In a significant development, Roman Storm and Roman Semenov, the creators of Tornado Cash, a cryptocurrency privacy mixer, are accused of money laundering and violating sanctions in connection with the mixer’s operations. Roman Storm has previously been detained by the US Department of Justice (DOJ), while Roman Semenov and eight of his controllable Ethereum addresses were sanctioned on Wednesday by the US Treasury Department’s Office of Foreign Asset Control (OFAC).
Following charges that it enabled money laundering activities, notably sizable sums for North Korea’s Lazarus Group, Tornado Cash, a service intended to hide the origins of cash transacted through it, came under examination and was sanctioned by OFAC last year.
According to U.S. Attorney Damien Williams, Tornado Cash and its owners “knowingly facilitated” money laundering by advertising their business as a privacy-focused alternative while supporting hackers and con artists in hiding the proceeds of their illicit operations.
Roman Storm’s attorney, Brian Klein of Waymaker LLP, responded to the accusations by expressing dismay and asserting that the case rested on a “novel legal theory.” He stressed Storm’s assistance with the investigation while reiterating her denial of any involvement in criminal activity.
The difficulties of shutting down a decentralized service have been brought to light by the American government’s activities against Tornado Cash. The open-source code for Tornado Cash has been utilized by programmers to build new platforms with comparable features. Despite being theoretically illegal in the United States, the central blockchain-based software that underpins Tornado Cash is nonetheless useable on the Ethereum network. In order to comply with penalties, important blockchain infrastructure providers like Infura and Alchemy have also banned access to the Tornado Cash app.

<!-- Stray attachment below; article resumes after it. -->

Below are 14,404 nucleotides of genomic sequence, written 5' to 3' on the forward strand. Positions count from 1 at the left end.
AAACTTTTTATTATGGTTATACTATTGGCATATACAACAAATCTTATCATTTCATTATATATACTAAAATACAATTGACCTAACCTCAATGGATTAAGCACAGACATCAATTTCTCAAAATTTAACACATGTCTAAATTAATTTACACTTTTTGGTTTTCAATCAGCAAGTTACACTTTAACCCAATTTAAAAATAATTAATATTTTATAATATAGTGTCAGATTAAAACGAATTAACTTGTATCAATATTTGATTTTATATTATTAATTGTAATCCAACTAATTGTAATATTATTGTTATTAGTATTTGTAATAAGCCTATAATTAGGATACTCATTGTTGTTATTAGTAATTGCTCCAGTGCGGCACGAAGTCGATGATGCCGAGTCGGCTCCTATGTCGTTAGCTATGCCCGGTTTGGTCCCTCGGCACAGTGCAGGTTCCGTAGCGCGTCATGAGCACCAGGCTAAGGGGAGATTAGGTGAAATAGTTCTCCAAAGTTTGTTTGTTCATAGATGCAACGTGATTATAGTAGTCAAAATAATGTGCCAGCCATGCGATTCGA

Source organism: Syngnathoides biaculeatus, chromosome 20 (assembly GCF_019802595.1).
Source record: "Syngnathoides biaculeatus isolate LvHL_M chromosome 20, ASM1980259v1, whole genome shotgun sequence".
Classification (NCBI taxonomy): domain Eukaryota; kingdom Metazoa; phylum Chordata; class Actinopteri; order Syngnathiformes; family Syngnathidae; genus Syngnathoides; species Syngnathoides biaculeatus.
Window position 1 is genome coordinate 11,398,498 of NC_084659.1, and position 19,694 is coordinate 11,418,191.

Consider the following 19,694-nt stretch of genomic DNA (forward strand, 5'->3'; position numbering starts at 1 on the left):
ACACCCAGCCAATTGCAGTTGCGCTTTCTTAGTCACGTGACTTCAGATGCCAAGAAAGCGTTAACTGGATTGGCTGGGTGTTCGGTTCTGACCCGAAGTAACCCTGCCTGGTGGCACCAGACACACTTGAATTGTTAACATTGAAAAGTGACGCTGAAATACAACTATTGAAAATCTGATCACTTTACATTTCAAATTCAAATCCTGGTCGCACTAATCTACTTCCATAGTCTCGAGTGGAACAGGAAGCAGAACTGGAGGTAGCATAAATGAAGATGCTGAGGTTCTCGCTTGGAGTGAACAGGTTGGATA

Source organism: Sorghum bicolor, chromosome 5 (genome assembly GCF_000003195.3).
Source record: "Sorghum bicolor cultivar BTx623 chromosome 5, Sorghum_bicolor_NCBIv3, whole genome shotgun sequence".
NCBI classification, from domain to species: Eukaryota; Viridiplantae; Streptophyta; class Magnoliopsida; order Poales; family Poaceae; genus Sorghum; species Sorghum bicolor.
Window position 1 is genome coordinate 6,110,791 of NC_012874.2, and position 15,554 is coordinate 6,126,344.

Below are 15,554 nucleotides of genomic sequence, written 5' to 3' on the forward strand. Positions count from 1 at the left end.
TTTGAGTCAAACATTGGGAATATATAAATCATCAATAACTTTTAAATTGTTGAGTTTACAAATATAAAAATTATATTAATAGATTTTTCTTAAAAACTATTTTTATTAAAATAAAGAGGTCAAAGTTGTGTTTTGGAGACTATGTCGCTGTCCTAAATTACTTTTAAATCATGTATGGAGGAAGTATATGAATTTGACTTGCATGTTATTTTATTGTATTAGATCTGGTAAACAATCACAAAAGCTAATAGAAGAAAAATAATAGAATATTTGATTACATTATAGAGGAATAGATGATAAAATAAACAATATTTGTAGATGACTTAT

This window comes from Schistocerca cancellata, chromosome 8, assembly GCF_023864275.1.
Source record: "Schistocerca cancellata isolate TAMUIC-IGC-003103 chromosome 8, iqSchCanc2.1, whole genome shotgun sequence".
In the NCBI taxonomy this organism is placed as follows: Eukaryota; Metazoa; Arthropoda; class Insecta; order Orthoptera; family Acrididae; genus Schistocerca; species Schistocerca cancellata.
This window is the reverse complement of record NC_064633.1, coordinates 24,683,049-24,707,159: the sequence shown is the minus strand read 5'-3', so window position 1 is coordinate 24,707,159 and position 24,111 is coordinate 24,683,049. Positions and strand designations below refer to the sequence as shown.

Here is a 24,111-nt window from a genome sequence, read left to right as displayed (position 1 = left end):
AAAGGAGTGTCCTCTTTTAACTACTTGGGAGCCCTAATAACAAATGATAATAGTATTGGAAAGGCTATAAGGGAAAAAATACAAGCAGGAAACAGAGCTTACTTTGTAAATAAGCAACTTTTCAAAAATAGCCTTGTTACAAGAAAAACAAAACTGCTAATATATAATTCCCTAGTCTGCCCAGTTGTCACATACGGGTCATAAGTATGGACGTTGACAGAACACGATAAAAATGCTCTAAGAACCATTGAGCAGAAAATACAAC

The founders of Tornado Cash, including Storm and Semenov, allegedly knew the site would be used for illegal activities but purposefully built it with privacy protections anyhow, according to the DOJ indictment. The indictment asserts that while publicly declaring otherwise, they kept control over Tornado Cash and disregarded anti-money laundering and know-your-customer regulations.
Alexey Pertsev, another co-founder who was detained in the Netherlands last year on suspicion of money laundering and is awaiting prosecution, is also included in the indictment.
Additionally, according to the DOJ, the developers knew that their service was being used to conceal funds from several hacks and thefts, including the BitMart and KuCoin hacks from 2020 and 2021, respectively.
These new changes follow a federal judge’s decision that the sanctions imposed by the Office of Foreign Asset Control against Tornado Cash did not violate the rights of cryptocurrency investors and creators.